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Better Letters

A couple of letters to the editor caught my attention this last weekend, one in the Salt Lake Tribune and another in The Advocate in Baton Rouge, LA.

The Salt Lake Tribune letter is interesting because the writer takes the Tribune to task for the editor’s unwillingness to have the paper’s editorial pages engage in a dialogue.

All persons must agree with your own limited scientific knowledge and your own biases or they are not to be listened to or even considered as a part of thinking society.

The one sides opinions expressed in the paper have resulted in a monologue that I bet will turn readers to other sources rather quickly.

The Tribune recently refused to publish an op-ed by CSC senior fellow Jonathan Witt. We submitted it to the paper for consideration because of a recent state senator’s comment that he might propose legislation for the teaching of something he calle “divine design.” Naturally, we wanted to clarify the issue for readers and provide a different and unique point of view.

Unfortunately an asst. editor on the Tribune’s editorial staff didn’t want any other viewpoint appearing on their pages. In a phone conversation she called Witt a “liar” and said she wasn’t going to run the piece because she had read all about us when she “researched Discovery Institute on the internet.” It’s good to see that Tribune staffers use premiere research tools and sources such as “the internet.” It’s even nicer to see a letter writer who noticed this independently and pointed it out.

The second letter makes this important point:

Evolution as practiced today has become a right-wing, close-minded fundamentalist religion. If you do not convert you will be persecuted. If evolution is a real science I could question it without persecution. In academics, if I question established ideas, I am considered intellectual, except for evolution. …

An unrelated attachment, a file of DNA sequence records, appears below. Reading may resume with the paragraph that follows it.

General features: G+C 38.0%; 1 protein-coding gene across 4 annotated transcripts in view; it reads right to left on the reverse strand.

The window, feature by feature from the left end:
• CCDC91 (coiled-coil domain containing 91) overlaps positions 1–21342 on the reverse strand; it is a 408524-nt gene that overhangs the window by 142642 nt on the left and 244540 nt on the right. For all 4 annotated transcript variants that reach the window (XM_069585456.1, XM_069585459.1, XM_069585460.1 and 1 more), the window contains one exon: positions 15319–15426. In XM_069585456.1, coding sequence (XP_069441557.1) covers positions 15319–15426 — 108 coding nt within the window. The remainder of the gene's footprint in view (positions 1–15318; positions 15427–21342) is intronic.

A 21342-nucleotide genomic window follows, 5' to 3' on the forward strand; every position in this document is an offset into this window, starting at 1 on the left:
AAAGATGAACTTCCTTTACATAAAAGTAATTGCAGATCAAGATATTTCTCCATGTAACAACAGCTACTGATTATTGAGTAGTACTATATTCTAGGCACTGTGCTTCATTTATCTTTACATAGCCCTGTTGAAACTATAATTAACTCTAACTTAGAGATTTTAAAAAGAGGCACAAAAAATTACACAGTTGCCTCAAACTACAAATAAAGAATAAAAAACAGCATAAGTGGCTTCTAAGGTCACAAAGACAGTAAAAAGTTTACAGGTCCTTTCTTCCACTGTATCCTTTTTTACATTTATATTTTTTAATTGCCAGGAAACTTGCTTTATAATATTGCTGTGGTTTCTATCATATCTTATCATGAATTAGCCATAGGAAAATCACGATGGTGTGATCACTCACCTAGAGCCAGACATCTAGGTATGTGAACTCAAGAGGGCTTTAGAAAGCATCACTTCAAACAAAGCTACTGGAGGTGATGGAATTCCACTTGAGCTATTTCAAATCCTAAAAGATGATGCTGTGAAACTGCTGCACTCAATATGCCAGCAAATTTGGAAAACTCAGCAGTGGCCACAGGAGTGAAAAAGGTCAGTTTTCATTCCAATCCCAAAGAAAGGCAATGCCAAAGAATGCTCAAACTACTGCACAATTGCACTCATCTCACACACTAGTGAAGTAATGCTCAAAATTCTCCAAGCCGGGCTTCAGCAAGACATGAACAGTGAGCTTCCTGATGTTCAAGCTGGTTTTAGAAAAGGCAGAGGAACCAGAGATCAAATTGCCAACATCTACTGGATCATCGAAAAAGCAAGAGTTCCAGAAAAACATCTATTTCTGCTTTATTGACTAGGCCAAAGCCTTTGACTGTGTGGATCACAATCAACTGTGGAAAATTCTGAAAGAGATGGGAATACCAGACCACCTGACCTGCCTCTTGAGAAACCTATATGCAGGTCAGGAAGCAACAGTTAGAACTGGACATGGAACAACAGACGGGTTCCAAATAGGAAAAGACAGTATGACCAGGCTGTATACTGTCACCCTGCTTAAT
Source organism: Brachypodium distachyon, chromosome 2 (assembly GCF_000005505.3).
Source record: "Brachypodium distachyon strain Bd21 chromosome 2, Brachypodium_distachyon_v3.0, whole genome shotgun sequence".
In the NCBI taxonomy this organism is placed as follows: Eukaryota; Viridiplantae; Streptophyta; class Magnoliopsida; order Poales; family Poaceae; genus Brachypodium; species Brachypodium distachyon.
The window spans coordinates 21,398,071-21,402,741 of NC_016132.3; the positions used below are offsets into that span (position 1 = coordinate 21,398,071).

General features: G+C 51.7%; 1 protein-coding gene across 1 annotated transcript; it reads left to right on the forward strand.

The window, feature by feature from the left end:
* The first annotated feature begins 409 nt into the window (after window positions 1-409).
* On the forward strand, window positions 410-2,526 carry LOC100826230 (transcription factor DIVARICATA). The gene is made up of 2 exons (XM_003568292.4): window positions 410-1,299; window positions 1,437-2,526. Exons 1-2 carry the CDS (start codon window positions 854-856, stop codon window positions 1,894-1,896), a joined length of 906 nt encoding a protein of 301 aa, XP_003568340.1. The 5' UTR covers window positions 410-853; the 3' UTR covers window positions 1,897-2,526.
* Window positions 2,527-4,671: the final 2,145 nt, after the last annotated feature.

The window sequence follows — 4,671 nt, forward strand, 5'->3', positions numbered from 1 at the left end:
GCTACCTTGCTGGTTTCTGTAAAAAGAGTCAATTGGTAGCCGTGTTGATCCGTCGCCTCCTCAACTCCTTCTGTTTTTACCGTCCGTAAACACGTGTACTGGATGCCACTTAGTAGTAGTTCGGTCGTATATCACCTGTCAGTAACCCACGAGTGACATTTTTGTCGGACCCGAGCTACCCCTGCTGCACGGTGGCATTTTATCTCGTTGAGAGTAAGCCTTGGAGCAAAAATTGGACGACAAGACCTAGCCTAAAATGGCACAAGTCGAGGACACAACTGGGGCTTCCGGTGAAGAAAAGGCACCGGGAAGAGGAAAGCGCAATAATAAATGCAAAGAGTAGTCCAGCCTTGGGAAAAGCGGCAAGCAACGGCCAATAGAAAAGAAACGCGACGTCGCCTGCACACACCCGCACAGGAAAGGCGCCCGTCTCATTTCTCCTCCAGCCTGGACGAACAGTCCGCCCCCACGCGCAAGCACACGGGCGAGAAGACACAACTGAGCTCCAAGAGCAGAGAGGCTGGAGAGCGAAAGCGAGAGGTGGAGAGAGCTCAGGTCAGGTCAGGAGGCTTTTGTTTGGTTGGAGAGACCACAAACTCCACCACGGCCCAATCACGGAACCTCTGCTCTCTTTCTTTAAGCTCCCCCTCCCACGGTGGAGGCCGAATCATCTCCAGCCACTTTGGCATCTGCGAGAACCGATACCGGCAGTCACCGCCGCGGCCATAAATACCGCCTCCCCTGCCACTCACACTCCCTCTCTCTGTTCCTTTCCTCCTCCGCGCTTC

The reason you are losing the debate is you have taken the science of evolution and turned it into just one of those old, prehistoric religions of worshiping stones, animals, celestial bodies etc.

It is encouraging to see letters from educated readers who understand the issue and are willing to take the time to set the record straight as needed.

Robert Crowther, II

Robert Crowther holds a BA in Journalism with an emphasis in public affairs and 20 years experience as a journalist, publisher, and brand marketing and media relations specialist. From 1994-2000 he was the Director of Public and Media Relations for Discovery Institute overseeing most aspects of communications for each of the Institute's major programs. In addition to handling public and media relations he managed the Institute's first three books to press, Justice Matters by Roberta Katz, Speaking of George Gilder edited by Frank Gregorsky, and The End of Money by Richard Rahn.